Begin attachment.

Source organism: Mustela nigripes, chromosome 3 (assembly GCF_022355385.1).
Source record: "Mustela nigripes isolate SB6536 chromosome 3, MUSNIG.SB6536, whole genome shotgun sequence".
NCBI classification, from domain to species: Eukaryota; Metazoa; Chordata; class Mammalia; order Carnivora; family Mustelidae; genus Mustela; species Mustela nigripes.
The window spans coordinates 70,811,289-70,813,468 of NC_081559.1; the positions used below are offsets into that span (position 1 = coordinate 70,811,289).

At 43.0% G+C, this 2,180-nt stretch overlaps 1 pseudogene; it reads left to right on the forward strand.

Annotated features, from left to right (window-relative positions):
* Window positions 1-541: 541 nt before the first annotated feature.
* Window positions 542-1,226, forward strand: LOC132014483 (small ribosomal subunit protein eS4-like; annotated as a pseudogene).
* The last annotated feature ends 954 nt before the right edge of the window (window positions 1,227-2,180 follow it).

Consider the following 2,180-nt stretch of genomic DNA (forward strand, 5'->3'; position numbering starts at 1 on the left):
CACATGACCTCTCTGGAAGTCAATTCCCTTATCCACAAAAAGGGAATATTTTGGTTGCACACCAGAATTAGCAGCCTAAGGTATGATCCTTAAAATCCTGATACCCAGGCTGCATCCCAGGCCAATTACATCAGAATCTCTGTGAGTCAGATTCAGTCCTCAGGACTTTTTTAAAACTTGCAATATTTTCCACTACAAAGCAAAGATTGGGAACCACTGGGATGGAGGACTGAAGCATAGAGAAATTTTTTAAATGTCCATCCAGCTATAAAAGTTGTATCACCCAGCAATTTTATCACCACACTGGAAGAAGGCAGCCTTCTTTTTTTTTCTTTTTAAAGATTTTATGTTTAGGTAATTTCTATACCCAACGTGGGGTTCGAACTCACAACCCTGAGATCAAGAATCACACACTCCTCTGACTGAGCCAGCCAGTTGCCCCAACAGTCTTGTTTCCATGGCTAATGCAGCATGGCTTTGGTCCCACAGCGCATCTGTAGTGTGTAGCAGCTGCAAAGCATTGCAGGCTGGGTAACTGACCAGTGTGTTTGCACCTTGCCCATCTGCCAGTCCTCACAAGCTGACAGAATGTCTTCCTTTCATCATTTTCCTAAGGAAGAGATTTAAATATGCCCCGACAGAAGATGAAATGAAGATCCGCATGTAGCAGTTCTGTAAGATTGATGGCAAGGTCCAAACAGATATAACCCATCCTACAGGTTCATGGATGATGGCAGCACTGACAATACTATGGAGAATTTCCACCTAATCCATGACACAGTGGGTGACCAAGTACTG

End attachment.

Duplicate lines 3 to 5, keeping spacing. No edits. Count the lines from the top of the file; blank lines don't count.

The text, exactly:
NCBI classification, from domain to species: Eukaryota; Metazoa; Chordata; class Mammalia; order Carnivora; family Mustelidae; genus Mustela; species Mustela nigripes.
The window spans coordinates 70,811,289-70,813,468 of NC_081559.1; the positions used below are offsets into that span (position 1 = coordinate 70,811,289).

At 43.0% G+C, this 2,180-nt stretch overlaps 1 pseudogene; it reads left to right on the forward strand.